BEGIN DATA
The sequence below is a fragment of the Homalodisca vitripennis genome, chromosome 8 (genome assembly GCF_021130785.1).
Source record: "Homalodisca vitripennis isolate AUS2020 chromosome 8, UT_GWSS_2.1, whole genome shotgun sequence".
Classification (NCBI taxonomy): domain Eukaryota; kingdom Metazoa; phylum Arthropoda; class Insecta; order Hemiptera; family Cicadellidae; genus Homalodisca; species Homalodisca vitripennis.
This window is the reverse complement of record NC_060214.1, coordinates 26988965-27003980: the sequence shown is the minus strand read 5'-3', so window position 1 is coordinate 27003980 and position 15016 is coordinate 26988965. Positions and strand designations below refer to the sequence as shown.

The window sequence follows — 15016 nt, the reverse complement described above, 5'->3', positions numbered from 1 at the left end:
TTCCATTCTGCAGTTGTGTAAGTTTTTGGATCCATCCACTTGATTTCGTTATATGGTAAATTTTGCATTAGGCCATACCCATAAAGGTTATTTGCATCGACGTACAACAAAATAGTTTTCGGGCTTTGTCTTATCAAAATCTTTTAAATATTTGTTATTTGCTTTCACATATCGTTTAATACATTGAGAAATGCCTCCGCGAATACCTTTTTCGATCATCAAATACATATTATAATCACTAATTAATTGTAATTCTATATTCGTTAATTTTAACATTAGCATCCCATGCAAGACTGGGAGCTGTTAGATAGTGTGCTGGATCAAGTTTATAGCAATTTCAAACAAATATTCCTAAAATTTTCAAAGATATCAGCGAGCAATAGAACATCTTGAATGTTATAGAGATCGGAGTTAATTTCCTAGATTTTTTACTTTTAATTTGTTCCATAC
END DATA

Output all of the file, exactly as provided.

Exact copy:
The sequence below is a fragment of the Homalodisca vitripennis genome, chromosome 8 (genome assembly GCF_021130785.1).
Source record: "Homalodisca vitripennis isolate AUS2020 chromosome 8, UT_GWSS_2.1, whole genome shotgun sequence".
Classification (NCBI taxonomy): domain Eukaryota; kingdom Metazoa; phylum Arthropoda; class Insecta; order Hemiptera; family Cicadellidae; genus Homalodisca; species Homalodisca vitripennis.
This window is the reverse complement of record NC_060214.1, coordinates 26988965-27003980: the sequence shown is the minus strand read 5'-3', so window position 1 is coordinate 27003980 and position 15016 is coordinate 26988965. Positions and strand designations below refer to the sequence as shown.

The window sequence follows — 15016 nt, the reverse complement described above, 5'->3', positions numbered from 1 at the left end:
TTCCATTCTGCAGTTGTGTAAGTTTTTGGATCCATCCACTTGATTTCGTTATATGGTAAATTTTGCATTAGGCCATACCCATAAAGGTTATTTGCATCGACGTACAACAAAATAGTTTTCGGGCTTTGTCTTATCAAAATCTTTTAAATATTTGTTATTTGCTTTCACATATCGTTTAATACATTGAGAAATGCCTCCGCGAATACCTTTTTCGATCATCAAATACATATTATAATCACTAATTAATTGTAATTCTATATTCGTTAATTTTAACATTAGCATCCCATGCAAGACTGGGAGCTGTTAGATAGTGTGCTGGATCAAGTTTATAGCAATTTCAAACAAATATTCCTAAAATTTTCAAAGATATCAGCGAGCAATAGAACATCTTGAATGTTATAGAGATCGGAGTTAATTTCCTAGATTTTTTACTTTTAATTTGTTCCATAC